She was also a big fan of Lillian Hellman. When I saw The Little Foxes sitting on a bookshelf a few weeks after I heard of her passing, I
Carolyn F.
I read this I think in the 1970s/early 1980s. I was trying to read only classics at the time.
Nov 30, 2019 rated it it was amazing
Jun 04, 2017 rated it really liked it
I really liked it! More and more and more as I read.
The ending was surprising! Will probably reread it this week.
Tom really made a good selection of texts for this course!
Jun 12, 2017 rated it it was amazing
Sharp, edgy dialogue (especially for the day) drives this on-your-seat family drama.
E.M. Murren
Mar 31, 2019 rated it it was amazing  ·  review of another edition
A powerful play about old southern families and the imposition of modern ... well modern for the time it was written... sensibilities. The rigidness of the old can't withstand the vigor of youth. Brilliantly written... the Bette Davis version of the movies is the best I've seen.
Feb 14, 2011 rated it really liked it
Shelves: required-reading
I had to read this for my drama class in school. In fact, I had to memorize a monologue from this work. My favorite line from this play is "Are you scared Mama?" It was a very good look in to a very messed up family.
R.K. Cowles
Aug 05, 2016 rated it liked it  ·  review of another edition
Shelves: plays
3 1/2 stars
Jun 08, 2017 rated it it was amazing
Greed and bald-faced self-interest plagues one of the theater's great dysfunctional families. Seems to sound familiar these days. Somehow Hellman managed to dig her teeth in timeless universals (as the greatest artists do) that speak at least to our current times in often startling ways.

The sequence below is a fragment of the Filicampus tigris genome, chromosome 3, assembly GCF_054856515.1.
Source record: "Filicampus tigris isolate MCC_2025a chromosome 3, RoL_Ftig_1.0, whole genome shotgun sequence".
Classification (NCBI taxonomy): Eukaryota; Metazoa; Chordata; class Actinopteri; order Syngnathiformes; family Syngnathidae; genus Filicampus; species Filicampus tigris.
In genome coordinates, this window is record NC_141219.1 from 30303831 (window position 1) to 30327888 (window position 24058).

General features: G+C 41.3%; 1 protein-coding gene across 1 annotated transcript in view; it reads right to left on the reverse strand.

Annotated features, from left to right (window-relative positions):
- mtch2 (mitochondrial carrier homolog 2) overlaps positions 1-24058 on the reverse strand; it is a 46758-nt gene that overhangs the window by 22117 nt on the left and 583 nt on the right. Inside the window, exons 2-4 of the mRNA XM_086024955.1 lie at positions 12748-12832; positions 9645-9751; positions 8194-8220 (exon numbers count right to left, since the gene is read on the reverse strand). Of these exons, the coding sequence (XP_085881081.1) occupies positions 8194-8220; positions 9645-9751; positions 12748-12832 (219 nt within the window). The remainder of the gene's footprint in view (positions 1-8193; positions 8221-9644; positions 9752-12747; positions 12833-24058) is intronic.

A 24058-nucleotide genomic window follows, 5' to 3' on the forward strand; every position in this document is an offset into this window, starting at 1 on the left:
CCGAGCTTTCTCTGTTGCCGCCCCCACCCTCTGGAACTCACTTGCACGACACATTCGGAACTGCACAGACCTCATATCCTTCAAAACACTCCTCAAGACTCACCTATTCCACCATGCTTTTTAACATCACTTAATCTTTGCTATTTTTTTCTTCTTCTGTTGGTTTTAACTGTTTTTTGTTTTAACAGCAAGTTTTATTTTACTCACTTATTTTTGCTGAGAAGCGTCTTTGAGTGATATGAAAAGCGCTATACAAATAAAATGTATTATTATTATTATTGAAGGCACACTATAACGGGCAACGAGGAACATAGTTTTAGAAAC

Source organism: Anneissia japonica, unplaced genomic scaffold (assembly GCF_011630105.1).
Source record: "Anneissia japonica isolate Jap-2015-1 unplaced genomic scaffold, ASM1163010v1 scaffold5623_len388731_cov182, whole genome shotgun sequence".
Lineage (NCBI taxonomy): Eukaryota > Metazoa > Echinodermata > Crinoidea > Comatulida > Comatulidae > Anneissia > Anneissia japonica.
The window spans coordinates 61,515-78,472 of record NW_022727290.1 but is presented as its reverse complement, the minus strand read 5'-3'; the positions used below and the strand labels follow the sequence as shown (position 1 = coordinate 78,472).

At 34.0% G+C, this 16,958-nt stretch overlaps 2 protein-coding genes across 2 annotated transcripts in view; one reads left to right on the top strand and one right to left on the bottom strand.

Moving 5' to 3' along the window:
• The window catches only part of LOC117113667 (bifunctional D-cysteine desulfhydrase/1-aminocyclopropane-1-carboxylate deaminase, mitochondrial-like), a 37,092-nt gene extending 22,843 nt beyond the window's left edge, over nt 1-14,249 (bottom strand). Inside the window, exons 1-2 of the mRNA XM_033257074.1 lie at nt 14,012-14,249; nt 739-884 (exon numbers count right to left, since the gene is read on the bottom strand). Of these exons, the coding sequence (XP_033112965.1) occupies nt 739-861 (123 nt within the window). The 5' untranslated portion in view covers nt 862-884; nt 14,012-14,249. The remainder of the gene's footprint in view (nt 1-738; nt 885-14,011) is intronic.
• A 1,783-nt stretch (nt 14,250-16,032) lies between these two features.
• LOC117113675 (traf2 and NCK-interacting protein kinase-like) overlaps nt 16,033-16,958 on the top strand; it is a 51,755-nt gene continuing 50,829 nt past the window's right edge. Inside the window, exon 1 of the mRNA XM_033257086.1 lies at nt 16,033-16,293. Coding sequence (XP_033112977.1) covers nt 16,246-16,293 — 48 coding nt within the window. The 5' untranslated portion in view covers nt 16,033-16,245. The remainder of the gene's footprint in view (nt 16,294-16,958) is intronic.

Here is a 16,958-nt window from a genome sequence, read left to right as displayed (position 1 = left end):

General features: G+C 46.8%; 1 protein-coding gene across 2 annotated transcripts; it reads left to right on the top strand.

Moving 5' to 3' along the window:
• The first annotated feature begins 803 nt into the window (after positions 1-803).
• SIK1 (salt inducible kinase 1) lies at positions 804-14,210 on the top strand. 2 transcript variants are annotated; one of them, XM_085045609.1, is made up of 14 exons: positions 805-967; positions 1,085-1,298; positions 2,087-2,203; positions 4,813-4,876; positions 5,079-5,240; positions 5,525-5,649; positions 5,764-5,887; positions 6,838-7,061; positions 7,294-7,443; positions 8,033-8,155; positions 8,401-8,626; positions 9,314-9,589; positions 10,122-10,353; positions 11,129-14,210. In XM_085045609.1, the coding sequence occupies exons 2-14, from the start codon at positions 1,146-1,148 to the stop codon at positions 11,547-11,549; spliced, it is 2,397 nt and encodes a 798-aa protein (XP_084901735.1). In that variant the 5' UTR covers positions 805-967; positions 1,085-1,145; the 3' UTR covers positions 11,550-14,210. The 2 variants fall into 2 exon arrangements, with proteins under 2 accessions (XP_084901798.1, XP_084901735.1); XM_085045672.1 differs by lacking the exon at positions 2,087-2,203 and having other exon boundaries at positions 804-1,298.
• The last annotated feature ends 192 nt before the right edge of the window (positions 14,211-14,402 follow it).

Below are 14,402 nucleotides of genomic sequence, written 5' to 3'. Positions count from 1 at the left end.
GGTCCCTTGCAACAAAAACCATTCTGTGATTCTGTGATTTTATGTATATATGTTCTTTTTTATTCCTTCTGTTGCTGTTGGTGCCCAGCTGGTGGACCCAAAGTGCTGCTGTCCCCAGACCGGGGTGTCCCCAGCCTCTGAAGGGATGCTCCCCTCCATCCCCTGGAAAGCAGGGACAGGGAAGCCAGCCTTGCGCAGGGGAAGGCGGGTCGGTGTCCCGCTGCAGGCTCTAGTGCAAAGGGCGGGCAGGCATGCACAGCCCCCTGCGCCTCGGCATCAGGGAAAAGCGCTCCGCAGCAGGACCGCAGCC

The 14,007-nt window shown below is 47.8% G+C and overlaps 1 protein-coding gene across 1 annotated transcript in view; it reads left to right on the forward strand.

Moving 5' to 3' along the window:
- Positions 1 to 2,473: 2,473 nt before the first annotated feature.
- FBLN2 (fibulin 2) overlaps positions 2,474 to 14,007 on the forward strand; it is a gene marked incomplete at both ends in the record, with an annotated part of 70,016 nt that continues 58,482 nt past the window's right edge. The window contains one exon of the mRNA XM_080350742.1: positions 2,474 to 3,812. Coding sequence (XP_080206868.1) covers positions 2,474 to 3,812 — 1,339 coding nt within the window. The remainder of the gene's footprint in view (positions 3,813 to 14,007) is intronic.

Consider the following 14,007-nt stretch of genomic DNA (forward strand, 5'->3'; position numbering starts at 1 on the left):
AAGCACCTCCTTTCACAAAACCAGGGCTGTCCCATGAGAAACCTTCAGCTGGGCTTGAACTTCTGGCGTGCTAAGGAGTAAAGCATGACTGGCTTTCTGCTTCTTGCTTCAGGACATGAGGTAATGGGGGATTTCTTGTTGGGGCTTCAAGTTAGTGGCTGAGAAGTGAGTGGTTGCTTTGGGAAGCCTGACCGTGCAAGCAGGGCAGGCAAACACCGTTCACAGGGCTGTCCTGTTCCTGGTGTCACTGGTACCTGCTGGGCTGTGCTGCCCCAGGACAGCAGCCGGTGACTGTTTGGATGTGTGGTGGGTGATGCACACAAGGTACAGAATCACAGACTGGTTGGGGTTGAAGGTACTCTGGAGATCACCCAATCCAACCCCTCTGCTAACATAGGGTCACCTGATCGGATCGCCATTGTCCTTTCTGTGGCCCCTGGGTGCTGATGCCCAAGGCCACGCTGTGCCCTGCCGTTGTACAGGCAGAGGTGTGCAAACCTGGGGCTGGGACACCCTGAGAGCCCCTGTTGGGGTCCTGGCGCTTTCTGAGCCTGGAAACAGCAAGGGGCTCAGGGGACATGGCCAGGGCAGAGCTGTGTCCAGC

The year is 1900 and the South is still playing catch up with the industrialized North. We open in a business dinner. The Hubbard boys (and their sister) are angling to bring a cotton mill to town. The
Jul 03, 2017 rated it liked it  ·  review of another edition
Recommended to Jessica by: WPL Wed Book Discussion
Shelves: play
While this is a great play, it's hard to see how this created such a fuss given our current tell-all/reality-tv society. I would love to see a modern-day casting (and then she does a quick search to see that not only has there a been an award-winning Broadway production but that it closed TODAY - c'est la vie, right folks?*) to see how some of the finer points are treated.

The story involves back-stabbing family members who dig themselves in too deep and ignore matters of life and death, while
Vel Veeter
Jul 14, 2017 rated it liked it
Shelves: cbr-9
I honestly thought this play was going to be about a middle-aged woman taking care of a bunch of children. And I guess it kind of is, in a way. Instead, it’s about a turn of the 20th century Southern family squabbling over inheritance, business interests, and their own truly awful natures.

In the movie version, which I have not seen, Bette Davis plays the lead role of the sister who sort of tries to hold it all together. The plot involves the family yelling at each other trying to work through
Mar 24, 2019 rated it it was ok
This review has been hidden because it contains spoilers. To view it, click here.
Jasmine Walston
Jun 15, 2019 rated it it was amazing  ·  review of another edition
I had no idea what this was going to be about when I started reading it, but I really enjoyed it. Usually reading a play feels disjointed because it is meant to be acted out, but I could visualize everything happening quite clearly in my mind. I liked that I could make my own judgments on characters by what they said, without being strictly told by the author how to feel toward them, as a novel might do. That being said, it was quite obvious who the kind and unkind characters were, and where ...more
Jun 17, 2017 rated it really liked it
Shelves: 2017, drama